1. Effect of methanol feeding strategies on production and yield of recombinant mouse endostatin from Pichia pastoris.

    Science.gov (United States)

    Trinh, L B; Phue, J N; Shiloach, Joseph

    2003-05-20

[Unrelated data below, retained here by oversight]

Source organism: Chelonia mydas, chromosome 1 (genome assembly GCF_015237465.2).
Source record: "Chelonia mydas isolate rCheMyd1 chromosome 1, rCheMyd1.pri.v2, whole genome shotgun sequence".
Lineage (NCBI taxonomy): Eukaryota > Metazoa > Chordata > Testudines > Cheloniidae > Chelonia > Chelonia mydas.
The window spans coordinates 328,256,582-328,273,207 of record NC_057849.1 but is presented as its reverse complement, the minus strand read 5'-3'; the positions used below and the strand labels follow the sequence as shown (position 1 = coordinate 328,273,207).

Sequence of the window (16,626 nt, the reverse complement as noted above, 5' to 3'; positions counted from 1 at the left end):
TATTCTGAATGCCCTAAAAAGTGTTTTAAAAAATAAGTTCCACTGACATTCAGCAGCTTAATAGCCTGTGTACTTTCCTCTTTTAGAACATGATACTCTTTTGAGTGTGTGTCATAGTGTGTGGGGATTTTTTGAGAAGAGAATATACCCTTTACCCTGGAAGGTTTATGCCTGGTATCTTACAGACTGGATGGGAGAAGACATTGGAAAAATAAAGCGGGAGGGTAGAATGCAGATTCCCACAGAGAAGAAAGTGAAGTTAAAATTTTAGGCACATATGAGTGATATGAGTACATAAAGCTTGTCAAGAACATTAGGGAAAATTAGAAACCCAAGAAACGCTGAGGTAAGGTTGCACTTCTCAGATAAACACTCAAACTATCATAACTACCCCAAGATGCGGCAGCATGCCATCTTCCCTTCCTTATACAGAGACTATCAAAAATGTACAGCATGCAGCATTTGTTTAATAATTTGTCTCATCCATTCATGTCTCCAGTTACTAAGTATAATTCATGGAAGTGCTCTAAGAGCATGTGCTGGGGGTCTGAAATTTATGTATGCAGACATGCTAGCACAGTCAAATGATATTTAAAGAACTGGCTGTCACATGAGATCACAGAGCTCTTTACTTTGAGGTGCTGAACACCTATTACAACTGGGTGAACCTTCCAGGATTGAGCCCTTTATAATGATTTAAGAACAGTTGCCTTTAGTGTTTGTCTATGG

Pichia pastoris, a methylotrophic yeast, is an efficient producer of recombinant proteins in which the heterologous gene is under the control of the methanol-induced AOX1 promoter. Hence, the accepted production procedure has two phases: In the first phase, the yeast utilizes glycerol and biomass is accumulated; in the second phase, the yeast utilizes methanol which is used both as an inducer for the expression of the recombinant protein and as a carbon source. Since the yeast is sensitive to methanol concentration, the methanol is supplied gradually to the growing culture. Three methanol addition strategies were evaluated for the purpose of optimizing recombinant endostatin production. Two strategies were based on the yeast metabolism; one responding to the methanol consumption using a methanol sensor, and the other responding to the oxygen consumption. In these two strategies, the methanol supply is unlimited. The third strategy was based on a predetermined exponential feeding rate, controling the growth rate at 0.02 h(-1), in this strategy the methanol supply is limited. Throughout the induction phase glycerol, in addition to methanol, was continuously added at a rate of 1 g L h(-1). Total endostatin production was similar in all three strategies, (400 mg was obtained from 3 L initial volume), but the amount of methanol added and the biomass produced were lower in the predetermined rate method. This caused the specific production of endostatin per biomass and per methanol to be 2 times higher in the predetermined rate than in the other two methods, making the growth control strategy not only more efficient but also more convenient for downstream processing. Copyright 2003 Wiley Periodicals, Inc. Biotechnol Bioeng 82: 438-444, 2003.